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UK and US sign pact to develop AI safety tests

The UK and US have signed a landmark agreement to collaborate on developing rigorous testing for advanced AI systems, representing a major step forward in ensuring their safe deployments.

The Memorandum of Understanding – signed Monday by UK Technology Secretary Michelle Donelan and US Commerce Secretary Gina Raimondo – establishes a partnership to align the scientific approaches of both countries in rapidly iterating robust evaluation methods for cutting-edge AI models, systems, and agents.

Under the deal, the UK’s new AI Safety Institute and the upcoming US organisation will exchange research expertise with the aim of mitigating AI risks, including how to independently evaluate private AI models from companies such as OpenAI. The partnership is modelled on the security collaboration between GCHQ and the National Security Agency.

“This agreement represents a landmark moment, as the UK and the United States deepen our enduring special relationship to address the defining technology challenge of our generation,” stated Donelan. “Only by working together can we address the technology’s risks head on and harness its enormous potential to help us all live easier and healthier lives.”

The partnership follows through on commitments made at the AI Safety Summit hosted in the UK last November. The institutes plan to build a common approach to AI safety testing and share capabilities to tackle risks effectively. They intend to conduct at least one joint public testing exercise on an openly accessible AI model and explore personnel exchanges.

Raimondo emphasised the significance of the collaboration, stating: “AI is the defining technology of our generation. This partnership is going to accelerate both of our Institutes’ work across the full spectrum of risks, whether to our national security or to our broader society.”

Both governments recognise AI’s rapid development and the urgent need for a shared global approach to safety that can keep pace with emerging risks. The partnership takes effect immediately, allowing seamless cooperation between the organisations.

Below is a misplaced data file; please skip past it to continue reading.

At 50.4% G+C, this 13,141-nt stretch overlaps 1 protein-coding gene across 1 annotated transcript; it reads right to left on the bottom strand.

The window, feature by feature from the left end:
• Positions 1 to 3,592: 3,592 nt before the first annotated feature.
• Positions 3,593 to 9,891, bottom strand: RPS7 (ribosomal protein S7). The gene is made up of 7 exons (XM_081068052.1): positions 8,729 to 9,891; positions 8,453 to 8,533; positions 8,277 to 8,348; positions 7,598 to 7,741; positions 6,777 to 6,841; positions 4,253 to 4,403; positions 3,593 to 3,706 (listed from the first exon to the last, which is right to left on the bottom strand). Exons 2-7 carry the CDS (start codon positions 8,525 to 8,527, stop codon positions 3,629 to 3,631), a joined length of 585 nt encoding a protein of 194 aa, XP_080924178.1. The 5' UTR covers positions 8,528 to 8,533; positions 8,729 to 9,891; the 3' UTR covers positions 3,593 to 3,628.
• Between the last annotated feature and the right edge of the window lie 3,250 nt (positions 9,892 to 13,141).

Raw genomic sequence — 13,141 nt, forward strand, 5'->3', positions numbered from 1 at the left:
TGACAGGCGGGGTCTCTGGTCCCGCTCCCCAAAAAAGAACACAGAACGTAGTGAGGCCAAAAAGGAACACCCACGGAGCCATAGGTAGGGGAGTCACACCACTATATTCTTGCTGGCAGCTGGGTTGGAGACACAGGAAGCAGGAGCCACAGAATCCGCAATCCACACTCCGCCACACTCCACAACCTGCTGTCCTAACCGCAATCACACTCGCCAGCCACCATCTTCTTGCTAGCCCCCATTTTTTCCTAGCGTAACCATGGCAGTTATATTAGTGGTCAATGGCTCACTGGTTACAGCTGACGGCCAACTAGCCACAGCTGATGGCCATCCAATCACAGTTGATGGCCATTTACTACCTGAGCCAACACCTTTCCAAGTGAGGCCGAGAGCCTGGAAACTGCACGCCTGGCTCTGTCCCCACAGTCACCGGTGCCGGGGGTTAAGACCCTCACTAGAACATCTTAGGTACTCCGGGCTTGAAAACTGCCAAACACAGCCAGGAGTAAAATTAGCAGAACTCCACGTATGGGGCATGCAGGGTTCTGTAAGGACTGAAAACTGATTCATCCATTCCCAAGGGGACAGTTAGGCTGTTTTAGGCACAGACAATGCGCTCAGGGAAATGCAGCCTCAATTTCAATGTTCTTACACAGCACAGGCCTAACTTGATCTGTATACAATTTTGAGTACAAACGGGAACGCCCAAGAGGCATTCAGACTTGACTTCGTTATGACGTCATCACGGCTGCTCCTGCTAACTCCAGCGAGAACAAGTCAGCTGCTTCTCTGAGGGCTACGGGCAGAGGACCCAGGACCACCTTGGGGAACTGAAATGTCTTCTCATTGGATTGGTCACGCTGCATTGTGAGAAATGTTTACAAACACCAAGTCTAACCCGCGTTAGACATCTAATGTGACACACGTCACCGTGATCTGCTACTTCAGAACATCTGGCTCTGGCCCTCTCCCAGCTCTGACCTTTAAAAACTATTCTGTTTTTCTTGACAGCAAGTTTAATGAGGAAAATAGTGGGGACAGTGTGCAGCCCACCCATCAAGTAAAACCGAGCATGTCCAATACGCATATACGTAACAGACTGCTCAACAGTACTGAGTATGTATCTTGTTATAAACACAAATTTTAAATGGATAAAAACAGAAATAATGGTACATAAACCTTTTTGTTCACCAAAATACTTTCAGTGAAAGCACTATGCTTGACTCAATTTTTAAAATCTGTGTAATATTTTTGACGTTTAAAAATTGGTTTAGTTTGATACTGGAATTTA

“By working together, we are furthering the long-lasting special relationship between the US and UK and laying the groundwork to ensure that we’re keeping AI safe both now and in the future,” added Raimondo.

In addition to joint testing and capability sharing, the UK and US will exchange vital information about AI model capabilities, risks, and fundamental technical research. This aims to underpin a common scientific foundation for AI safety testing that can be adopted by researchers worldwide.

Despite the focus on risk, Donelan insisted the UK has no plans to regulate AI more broadly in the short term. In contrast, President Joe Biden has taken a stricter position on AI models that threaten national security, and the EU AI Act has adopted tougher regulations.

Industry experts welcomed the collaboration as essential for promoting trust and safety in AI development and adoption across sectors like marketing, finance, and customer service.

“Ensuring AI’s development and use are governed by trust and safety is paramount,” said Ramprakash Ramamoorthy of Zoho. “Taking safeguards to protect training data mitigates risks and bolsters confidence among those deploying AI solutions.”

Dr Henry Balani of Encompass added: “Mitigating the risks of AI, through this collaboration agreement with the US, is a key step towards mitigating risks of financial crime, fostering collaboration, and supporting innovation in a crucial, advancing area of technology.”

(Photo by Art Lasovsky)

See also: IPPR: 8M UK careers at risk of ‘job apocalypse’ from AI

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Tags: ai, artificial intelligence, ethics, government, Politics, safety, Society, testing, uk, usa

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